What's Hot What's New

The good, the bad and the ugly. You'll find them all here. Each week you'll get my take on the intriguing, and sometimes peculiar, titles to recently hit the newsstand.

Aromatherapy Thymes
Cover Price: $7.97

Ahhh, smell that, I do, it is the smell of a new magazine. Aromatherapy Thymes is a quarterly magazine that explores the art and science of aromatherapy. Talk about a niche, this publication has a niche and provides excellent, substantive content to support its niche. There are articles on essential oils, flowers and the value of using daily aroma therapy. Aromatherapy Thymes also provides a resource guide, and get this, recipes for beauty products like cucumber toner and thigh toning lotion that are all natural for people with sensitive skin. There are many health and beauty magazines jockeying for position on today’s newsstands, with its quality content and well-defined niche, Aromatherapy Thymes could be well on its way to smelling the sweet scent of success.


Memories of Diana
Cover Price: $9.99

It has been ten years since the death of Princess Diana. While it is important to remember her many charitable efforts, it is more important to do so with a manner of respect. Memories of Diana is a special publication that does more to cheapen the memory of the late princess, than honor her. The images and design are pathetic (at least try to remove the red dots from her eyes), and the articles are poorly written and lack substance. And the editors actually want consumers to pay $9.99 for 36 pages of this so-called “Special Commemorative Tribute.” This magazine is well on its way to making the short list of the worst launches of the year.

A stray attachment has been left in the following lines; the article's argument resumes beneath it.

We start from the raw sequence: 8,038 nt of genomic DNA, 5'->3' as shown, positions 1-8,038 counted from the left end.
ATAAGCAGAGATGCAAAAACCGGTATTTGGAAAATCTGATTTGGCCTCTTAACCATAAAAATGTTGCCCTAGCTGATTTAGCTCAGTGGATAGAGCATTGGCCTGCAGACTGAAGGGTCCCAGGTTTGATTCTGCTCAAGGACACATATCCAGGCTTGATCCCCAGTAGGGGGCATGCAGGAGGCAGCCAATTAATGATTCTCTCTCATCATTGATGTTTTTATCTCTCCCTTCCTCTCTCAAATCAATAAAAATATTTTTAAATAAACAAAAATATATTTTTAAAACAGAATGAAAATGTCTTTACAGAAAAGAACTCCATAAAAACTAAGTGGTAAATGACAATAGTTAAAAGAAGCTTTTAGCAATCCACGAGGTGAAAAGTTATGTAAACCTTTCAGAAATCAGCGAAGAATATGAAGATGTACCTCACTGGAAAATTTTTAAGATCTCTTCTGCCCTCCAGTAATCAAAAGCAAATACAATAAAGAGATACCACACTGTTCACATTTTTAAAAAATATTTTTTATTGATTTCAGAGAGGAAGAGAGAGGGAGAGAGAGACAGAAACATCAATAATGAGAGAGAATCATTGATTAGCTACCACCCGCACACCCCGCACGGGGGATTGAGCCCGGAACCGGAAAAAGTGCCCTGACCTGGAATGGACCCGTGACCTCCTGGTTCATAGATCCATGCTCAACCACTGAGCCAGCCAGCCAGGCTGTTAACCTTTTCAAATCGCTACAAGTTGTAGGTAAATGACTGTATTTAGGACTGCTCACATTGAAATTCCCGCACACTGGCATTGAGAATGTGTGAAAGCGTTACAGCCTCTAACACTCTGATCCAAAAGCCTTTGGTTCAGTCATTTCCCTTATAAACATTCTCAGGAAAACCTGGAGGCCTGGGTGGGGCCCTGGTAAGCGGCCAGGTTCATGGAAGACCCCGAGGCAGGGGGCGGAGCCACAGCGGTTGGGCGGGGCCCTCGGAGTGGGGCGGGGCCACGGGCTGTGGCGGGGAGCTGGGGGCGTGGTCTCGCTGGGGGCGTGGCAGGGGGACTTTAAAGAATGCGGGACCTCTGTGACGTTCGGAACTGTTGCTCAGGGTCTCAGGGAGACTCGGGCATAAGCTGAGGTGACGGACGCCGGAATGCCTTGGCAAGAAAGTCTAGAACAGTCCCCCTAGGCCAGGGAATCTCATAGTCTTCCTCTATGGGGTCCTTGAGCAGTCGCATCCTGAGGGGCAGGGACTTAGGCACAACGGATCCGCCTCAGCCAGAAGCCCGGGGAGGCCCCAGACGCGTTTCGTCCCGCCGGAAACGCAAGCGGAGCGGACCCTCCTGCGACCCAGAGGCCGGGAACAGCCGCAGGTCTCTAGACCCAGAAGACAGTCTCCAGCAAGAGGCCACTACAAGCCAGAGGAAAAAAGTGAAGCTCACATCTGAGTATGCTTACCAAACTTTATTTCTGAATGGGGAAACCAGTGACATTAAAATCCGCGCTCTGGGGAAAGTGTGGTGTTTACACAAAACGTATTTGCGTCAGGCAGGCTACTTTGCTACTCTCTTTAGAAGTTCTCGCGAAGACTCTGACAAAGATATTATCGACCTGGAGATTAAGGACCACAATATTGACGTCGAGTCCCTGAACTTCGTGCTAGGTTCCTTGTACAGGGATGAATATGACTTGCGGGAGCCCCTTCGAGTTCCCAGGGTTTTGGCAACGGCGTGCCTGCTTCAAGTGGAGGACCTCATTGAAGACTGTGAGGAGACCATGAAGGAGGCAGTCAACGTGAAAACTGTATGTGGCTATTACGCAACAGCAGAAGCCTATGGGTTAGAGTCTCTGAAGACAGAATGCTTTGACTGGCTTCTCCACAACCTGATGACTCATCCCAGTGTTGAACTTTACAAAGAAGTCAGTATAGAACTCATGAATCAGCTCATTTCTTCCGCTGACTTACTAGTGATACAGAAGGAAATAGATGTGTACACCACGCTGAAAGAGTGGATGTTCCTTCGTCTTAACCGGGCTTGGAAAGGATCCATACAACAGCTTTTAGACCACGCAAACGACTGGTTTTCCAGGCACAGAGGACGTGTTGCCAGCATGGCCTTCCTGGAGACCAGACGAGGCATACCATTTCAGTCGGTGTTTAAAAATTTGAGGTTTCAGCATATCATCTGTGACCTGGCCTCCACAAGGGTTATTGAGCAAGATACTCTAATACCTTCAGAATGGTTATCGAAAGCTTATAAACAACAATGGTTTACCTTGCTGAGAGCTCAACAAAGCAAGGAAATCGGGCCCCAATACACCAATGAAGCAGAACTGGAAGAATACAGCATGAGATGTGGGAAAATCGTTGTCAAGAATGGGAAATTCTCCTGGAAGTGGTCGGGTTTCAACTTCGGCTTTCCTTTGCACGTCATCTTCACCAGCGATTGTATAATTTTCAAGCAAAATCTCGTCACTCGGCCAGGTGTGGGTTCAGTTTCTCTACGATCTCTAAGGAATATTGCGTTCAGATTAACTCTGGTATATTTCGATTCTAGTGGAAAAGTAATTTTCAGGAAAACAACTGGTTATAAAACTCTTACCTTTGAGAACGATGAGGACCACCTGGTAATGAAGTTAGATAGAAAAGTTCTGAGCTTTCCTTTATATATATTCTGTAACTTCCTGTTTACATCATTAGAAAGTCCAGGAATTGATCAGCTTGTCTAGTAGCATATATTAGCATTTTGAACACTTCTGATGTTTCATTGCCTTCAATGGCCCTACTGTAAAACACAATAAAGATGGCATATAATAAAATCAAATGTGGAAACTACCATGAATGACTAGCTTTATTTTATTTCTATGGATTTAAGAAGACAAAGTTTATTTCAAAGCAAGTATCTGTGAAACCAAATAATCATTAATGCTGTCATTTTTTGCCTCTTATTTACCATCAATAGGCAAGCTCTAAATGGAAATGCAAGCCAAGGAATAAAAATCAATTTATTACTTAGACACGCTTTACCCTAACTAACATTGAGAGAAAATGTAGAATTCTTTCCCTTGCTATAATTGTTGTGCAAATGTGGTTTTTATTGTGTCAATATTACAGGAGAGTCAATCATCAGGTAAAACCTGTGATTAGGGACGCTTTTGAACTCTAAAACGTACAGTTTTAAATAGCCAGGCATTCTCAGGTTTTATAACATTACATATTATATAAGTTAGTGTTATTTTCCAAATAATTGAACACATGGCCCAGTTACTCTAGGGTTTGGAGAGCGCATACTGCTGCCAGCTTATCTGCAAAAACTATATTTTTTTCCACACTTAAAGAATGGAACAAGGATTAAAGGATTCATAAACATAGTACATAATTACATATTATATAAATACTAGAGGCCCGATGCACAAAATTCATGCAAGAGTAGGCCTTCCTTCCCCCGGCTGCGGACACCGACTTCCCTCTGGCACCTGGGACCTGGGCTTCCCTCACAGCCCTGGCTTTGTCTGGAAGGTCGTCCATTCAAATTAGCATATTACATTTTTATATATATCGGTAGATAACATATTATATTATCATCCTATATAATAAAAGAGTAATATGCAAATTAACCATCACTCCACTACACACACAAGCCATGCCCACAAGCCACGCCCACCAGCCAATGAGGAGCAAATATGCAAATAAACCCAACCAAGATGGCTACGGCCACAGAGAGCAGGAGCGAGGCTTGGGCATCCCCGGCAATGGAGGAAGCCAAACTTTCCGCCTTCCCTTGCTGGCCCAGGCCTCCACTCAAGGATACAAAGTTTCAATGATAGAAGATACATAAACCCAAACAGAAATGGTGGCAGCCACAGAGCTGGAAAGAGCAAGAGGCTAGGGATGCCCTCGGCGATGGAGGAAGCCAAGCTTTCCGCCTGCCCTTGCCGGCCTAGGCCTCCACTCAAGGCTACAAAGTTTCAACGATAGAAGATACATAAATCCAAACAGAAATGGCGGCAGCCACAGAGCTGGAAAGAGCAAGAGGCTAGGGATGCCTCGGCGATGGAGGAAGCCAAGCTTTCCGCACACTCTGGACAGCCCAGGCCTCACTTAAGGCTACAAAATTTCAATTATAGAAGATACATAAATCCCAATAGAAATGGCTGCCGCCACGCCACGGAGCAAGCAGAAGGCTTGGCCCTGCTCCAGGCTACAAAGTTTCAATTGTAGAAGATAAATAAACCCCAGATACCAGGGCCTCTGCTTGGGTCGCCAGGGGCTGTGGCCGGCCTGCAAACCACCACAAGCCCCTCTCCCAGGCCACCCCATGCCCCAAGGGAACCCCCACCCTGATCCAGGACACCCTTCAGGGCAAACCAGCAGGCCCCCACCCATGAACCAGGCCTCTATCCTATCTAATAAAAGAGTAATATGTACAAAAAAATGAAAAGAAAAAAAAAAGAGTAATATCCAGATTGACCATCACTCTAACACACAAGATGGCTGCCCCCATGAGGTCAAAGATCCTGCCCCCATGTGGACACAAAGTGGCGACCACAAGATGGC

What a Duck
Cover Price:

What A Duck, yes that is the actual name of the magazine, is a new publication that attempts to cover music, art and surfing. With a suggestive title like that and an equally peculiar logo (a rubber ducky), this magazine definitely stands out. But for a magazine to be successful it has to have quality content that supports its niche. What A Duck attempts to cover too many aspects of surf culture, the result is a magazine that is inconsistent and unfocused. Also, the content could possibly limit the magazine’s appeal to potential consumers in areas of the country where surfing and surf culture is not prevalent.  


Sept. 14, 2007


© 2008 Samir Husni, Ph.D. - Mr. Magazine™